Voiceovers, on the other hand, are a mixed bag. Some of the characters are surprisingly strong (like Crocell), whereas others fall short. The somewhat breathless, emo main character voice is here, although in conjunction with the story line he blossoms out of that, somewhat. There is also the stereotypical high-pitched enthusiastic character — though in this case, for some reason, it fit the character and therefore worked for me. But it's there. (Speaking of, said character is a 12-year-old with an enormous rack and ludicrous waist-to-hip ratio — makes sense within the confines of the story, but still a little weird.)
This is really what it's all about, isn't it? I mean, we don't spend hours slogging through dungeons just to see a few minutes of cut-scene that we could simply look up on YouTube, right? Right?
Well, I'm happy to report that MG2 has one of the more enjoyable combat systems I've played in a J(K)RPG in recent memory. As mentioned earlier, the whole thing is very fluid and seamless. Enemies are always visible on the field, and all you have to do to switch from movement mode to combat mode is hit the left trigger. It's not quite an action-RPG, since you don't run around with your weapon out, but it's relatively close. Battle is team-based, with three characters on-field at a time, although you change characters with a simple press of the d-pad and can swap out any time you like (including swapping dead characters for living ones). Combat is, for the most part, basic, with a single attack button, a timed "counter move" button (this is character-specific), and a special move button. Special moves are triggered by storing up "Kan", which is gathered in a couple different ways. For the physical attack characters, it is created by connecting blows, and can be stored for use later (say, in boss battles). For elemental characters (4 of the 6), it is made the same way, but it is also inherent in the environment. The marsh, for instance, produces a lot of water kan, so the water magic user can basically spam special moves should she desire, whereas the fire user doesn't have any kan to pull from. As mentioned, the fire user can still create kan in this instance by attacking, but unlike the physical attackers it evaporates quickly in such an environment.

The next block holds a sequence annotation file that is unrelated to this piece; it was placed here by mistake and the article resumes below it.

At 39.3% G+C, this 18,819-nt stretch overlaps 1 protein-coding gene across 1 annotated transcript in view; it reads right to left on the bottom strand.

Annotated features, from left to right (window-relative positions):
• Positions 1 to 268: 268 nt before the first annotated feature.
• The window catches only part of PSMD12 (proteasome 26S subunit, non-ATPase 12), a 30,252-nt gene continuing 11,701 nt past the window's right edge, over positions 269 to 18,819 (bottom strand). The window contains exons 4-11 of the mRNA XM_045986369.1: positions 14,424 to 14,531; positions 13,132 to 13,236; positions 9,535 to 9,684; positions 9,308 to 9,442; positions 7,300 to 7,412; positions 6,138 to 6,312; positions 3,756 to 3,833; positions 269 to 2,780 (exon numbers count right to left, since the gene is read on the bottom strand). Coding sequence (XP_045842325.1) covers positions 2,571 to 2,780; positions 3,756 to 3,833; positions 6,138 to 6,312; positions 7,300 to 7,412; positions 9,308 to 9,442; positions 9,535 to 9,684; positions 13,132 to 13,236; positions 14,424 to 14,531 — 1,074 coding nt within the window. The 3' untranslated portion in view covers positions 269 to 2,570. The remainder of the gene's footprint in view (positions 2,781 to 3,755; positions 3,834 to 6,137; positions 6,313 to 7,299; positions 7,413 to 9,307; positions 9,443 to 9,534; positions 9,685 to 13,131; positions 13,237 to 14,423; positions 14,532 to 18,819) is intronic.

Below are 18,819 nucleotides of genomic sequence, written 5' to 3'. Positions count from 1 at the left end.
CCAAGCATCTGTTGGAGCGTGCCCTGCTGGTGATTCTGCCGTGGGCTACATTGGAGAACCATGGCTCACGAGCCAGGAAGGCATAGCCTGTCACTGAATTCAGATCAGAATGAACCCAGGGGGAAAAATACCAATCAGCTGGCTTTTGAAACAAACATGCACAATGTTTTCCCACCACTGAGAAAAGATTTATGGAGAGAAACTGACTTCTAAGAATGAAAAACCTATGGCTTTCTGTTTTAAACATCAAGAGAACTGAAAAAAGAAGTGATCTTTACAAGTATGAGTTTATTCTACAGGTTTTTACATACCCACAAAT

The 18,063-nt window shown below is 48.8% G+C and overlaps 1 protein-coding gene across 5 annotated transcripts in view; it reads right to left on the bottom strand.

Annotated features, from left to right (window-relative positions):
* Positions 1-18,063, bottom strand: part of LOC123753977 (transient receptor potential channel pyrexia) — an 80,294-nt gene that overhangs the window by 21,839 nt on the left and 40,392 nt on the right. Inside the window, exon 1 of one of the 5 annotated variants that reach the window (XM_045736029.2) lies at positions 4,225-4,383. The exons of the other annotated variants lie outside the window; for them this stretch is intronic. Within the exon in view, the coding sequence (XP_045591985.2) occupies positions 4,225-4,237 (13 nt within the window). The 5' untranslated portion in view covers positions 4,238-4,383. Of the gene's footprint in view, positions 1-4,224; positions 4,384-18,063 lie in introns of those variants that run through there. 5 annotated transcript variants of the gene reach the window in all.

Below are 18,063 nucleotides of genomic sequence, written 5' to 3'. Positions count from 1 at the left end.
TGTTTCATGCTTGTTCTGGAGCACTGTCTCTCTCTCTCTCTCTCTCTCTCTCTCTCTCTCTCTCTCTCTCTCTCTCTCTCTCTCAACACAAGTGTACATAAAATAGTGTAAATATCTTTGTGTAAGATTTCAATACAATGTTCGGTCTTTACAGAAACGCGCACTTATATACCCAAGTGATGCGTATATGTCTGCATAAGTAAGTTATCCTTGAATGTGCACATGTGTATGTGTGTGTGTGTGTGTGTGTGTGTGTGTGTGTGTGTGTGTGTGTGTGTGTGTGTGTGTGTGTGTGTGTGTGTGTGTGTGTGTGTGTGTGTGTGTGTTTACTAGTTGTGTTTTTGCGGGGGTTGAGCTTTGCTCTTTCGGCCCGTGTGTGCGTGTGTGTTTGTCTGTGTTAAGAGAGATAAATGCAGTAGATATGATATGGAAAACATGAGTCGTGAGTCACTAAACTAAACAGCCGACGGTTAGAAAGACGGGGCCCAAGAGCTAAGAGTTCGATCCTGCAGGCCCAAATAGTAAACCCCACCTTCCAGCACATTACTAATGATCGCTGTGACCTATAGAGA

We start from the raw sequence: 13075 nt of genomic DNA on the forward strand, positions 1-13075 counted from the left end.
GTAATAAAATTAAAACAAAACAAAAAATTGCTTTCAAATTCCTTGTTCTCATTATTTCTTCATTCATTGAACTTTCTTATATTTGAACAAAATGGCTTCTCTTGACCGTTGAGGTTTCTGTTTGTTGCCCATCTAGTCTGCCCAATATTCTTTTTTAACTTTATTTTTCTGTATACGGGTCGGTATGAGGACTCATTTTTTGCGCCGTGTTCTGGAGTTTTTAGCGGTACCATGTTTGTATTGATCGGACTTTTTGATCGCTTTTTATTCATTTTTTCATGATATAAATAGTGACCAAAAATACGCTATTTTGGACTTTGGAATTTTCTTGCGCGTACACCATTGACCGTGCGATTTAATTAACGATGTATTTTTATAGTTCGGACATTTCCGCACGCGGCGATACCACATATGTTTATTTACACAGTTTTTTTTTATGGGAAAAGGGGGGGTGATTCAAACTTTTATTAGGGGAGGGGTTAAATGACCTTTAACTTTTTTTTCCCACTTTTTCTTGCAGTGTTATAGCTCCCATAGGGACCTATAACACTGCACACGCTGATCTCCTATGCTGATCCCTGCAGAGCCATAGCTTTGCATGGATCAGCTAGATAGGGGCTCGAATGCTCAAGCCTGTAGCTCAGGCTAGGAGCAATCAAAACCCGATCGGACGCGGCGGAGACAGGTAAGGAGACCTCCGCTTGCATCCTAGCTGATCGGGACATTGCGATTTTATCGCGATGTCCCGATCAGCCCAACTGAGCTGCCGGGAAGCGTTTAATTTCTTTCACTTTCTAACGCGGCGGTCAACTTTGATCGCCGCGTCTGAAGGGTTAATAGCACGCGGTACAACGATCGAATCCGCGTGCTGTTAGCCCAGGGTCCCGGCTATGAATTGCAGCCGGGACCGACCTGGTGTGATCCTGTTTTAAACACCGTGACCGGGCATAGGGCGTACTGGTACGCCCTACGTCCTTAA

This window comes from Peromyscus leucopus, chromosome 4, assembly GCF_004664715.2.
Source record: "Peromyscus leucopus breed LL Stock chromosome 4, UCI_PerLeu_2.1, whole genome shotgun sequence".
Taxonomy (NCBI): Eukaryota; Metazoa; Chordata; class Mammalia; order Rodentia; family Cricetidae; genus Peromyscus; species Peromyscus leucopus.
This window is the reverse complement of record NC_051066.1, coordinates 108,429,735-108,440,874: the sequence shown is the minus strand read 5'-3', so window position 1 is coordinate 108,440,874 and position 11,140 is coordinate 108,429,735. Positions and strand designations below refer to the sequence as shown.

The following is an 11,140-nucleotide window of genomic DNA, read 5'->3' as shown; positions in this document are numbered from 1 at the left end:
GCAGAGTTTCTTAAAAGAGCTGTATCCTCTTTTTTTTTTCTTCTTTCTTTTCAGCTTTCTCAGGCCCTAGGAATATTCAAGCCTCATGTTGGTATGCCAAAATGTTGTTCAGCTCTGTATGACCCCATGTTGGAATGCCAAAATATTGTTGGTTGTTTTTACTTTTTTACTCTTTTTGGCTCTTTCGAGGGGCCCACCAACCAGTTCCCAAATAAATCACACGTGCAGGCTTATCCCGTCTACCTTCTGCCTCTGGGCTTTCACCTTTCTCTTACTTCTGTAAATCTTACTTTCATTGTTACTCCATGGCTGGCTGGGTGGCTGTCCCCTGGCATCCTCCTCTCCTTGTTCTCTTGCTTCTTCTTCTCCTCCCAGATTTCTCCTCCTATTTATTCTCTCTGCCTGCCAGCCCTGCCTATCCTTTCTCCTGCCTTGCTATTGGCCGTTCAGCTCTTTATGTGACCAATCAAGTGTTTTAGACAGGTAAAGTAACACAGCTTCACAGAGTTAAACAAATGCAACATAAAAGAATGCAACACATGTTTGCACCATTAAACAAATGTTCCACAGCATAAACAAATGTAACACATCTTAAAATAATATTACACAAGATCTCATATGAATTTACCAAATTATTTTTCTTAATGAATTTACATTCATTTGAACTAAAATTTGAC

Perhaps the most interesting thing about the attack system is the implementation of stamina, overdrive, and chain breaks. Each character has both a stamina and stamina recovery stat. Every attack/spell/etc. uses stamina. If you go over the limit, you enter "overdrive", at which point you gain a very sizeable damage bonus — even over 100%, depending on how many moves are in your combo. The problem with this? Once you've finished the combo, you've overheated. Which means you're just standing there, motionless, a sitting duck for enemies to wail on you. The workaround (and, really, what makes battle interesting) is the chain break. If you finish off a combo in overdrive with a special move (the special move can even be what puts you into overdrive), then once you finish the combo and enter overheat mode, your stamina bar will say "chain ready". At this point, if you switch to another character and perform a combo that puts them into overdrive and finish it with a special move, you will have performed a "chain break" and both characters will have their stamina bars completely emptied. This sequence of events is absolutely crucial to success in this game; luckily it's easier to pick up in-game than through a text explanation like I've given here. I should note that enemies are beholden to the same rules, so if you do hit overheat they can't just attack you repeatedly; they have their own stamina to worry about. Since it is a little hack-and-slash, there's a possibility that it could become repetitive, but it didn't get that way for me in the 35 or so hours it took to complete.